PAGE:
For the first time since 1993, the average life expectancy of people in the United States has declined, according to the Centers for Disease Control and Prevention (CDC).
An American born in 2015 is expected to live to 78.8 years old — which is down from a 79.9-year life expectancy in 2014.
Following Word War II, life expectancy has slowly increased due to medical advances, better nutrition educations and public health initiatives. Life expectancy declined in 1993 due to the AIDS epidemic, and in 1980 during a particularly bad flu season.
However, there were no epidemics or disease outbreaks in 2015 — rather the death rates for eight out of the 10 leading causes of death in the United States increased.
“This is a big deal,” Philip Morgan, a demographer at the University of North Carolina, Chapel Hill who was not involved in the new analysis told NPR. “There’s not a better indicator of well-being than life expectancy. The fact that it’s leveling off in the U.S. is a striking finding.”
Deaths caused by heart disease, lung diseases, unintentional injuries, strokes, Alzheimer’s, diabetes, kidney disease and suicide have all increased.
Some experts, like S. Jay Olshanksy, a University of Illinois-Chicago public health researcher, suspect obesity, which is big factor in death from heart disease and diabetes, may be partially to blame.
Olshansky also noted the impact of rising number of drug overdoses and suicide on the overall death rate. Drug overdose deaths rose by 11 percent, driven by increases in deaths from heroin, prescription pills and other opioids.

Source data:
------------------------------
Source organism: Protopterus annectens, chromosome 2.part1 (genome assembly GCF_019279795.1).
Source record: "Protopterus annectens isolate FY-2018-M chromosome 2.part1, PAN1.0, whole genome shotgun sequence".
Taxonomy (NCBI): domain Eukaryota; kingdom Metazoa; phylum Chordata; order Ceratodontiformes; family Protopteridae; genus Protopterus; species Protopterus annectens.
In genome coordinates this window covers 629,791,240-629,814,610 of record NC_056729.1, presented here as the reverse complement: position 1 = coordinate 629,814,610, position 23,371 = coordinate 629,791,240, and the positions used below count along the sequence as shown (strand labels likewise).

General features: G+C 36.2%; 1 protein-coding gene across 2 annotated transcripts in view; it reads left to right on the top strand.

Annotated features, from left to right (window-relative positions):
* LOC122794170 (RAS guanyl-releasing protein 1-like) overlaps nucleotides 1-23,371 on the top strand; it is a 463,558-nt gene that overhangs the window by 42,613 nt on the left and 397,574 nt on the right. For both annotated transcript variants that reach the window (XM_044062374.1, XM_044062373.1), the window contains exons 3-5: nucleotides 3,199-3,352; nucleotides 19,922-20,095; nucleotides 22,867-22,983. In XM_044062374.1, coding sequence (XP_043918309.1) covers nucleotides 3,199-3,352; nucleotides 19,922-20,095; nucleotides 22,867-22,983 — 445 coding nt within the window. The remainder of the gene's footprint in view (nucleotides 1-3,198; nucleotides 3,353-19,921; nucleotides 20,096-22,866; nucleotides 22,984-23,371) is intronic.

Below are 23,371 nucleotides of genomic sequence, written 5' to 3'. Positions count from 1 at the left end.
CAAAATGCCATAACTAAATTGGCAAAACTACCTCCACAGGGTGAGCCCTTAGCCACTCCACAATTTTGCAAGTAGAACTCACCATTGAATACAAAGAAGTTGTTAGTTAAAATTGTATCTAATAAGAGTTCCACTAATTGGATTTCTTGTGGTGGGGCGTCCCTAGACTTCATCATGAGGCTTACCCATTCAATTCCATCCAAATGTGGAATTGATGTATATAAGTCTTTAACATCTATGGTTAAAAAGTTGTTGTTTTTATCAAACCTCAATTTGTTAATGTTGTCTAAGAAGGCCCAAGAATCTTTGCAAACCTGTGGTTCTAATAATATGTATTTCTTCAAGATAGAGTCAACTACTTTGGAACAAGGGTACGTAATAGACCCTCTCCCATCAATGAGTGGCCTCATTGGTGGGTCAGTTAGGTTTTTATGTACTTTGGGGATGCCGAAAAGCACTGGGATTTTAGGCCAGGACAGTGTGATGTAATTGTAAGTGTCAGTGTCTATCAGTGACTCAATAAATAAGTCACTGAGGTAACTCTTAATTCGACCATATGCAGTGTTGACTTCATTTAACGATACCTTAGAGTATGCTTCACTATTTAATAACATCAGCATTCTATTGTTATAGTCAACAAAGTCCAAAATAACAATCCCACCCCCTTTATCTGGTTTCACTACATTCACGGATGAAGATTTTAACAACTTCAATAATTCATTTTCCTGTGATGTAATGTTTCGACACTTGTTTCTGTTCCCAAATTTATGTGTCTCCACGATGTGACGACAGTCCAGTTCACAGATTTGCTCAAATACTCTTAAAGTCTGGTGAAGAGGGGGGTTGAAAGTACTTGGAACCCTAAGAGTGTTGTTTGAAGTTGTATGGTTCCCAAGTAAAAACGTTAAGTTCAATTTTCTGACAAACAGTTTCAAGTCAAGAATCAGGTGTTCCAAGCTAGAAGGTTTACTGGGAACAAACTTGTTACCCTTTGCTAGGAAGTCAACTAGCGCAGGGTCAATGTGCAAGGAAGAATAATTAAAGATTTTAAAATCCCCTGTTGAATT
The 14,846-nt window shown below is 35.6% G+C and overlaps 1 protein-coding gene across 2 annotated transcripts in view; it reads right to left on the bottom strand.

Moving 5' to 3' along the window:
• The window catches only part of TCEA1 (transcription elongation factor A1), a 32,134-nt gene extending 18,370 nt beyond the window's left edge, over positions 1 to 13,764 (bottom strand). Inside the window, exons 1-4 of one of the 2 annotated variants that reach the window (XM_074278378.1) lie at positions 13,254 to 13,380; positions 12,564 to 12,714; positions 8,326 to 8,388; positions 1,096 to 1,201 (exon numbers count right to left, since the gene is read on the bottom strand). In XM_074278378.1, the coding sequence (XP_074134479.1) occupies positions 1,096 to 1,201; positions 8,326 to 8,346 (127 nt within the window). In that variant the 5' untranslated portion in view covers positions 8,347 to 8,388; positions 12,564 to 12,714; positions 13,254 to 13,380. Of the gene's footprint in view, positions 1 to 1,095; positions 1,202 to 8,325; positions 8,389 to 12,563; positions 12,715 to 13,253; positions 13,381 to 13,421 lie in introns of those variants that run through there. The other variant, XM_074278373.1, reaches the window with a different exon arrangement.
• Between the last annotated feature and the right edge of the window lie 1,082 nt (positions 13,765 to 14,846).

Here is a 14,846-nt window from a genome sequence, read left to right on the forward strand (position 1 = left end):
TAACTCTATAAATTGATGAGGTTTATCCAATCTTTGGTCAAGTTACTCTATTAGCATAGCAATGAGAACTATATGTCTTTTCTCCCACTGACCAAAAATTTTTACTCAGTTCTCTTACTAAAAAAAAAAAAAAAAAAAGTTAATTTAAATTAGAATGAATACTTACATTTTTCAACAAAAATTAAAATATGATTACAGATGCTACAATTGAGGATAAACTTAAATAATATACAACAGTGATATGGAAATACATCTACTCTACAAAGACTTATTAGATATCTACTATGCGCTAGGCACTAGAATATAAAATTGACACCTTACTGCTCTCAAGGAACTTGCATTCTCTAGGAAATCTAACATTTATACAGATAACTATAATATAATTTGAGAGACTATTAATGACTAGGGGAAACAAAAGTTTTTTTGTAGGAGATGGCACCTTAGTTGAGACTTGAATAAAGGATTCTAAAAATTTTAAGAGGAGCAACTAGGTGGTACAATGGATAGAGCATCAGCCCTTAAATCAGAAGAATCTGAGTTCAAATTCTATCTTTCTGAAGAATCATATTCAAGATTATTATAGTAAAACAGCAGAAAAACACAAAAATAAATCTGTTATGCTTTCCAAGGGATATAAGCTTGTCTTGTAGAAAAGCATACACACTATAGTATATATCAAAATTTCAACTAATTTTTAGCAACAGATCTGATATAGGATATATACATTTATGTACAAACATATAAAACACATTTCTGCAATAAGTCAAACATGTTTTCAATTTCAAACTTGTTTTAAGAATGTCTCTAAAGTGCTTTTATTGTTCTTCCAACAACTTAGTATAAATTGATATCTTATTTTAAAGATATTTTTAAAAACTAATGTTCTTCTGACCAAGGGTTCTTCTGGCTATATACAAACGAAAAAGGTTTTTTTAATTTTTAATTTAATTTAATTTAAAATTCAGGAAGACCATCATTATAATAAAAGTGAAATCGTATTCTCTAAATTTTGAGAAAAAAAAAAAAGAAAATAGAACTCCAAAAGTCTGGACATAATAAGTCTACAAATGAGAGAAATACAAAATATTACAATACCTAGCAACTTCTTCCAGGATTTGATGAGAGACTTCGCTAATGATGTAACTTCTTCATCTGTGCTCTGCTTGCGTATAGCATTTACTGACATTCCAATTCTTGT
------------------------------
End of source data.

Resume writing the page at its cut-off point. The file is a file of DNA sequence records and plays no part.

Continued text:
“There are a lot of things happening at the same time,” Olshansky said.
Despite the 2015 dip, women still have longer life expectancies than men. The average life expectancy for women fell from 81.3 to 81.2 years, whereas the average life expectancy for men fell from 76.5 to 76.3, according to the CDC.
The CDC report, which was mostly based on death certificates, also categorized the death rates by population.
Death rates increased for black men, white men, white women and a bit more for both Hispanic men and women. It did not, however, change for black women.
“The troubling trends are most pronounced for the people who are the most disadvantaged,” Jennifer Karas Montez, a Syracuse University researcher who studies adult death patterns told ABC. ”But if we don’t know why life expectancy is decreasing for some groups, we can’t be confident that it won’t start declining for others.”
The report did not provide a geographic breakdown of the deaths in 2015. It also did not show the analysis of death based on education or income. Other recent research has shown death rates going up for poor people, specifically impoverished white people in rural areas.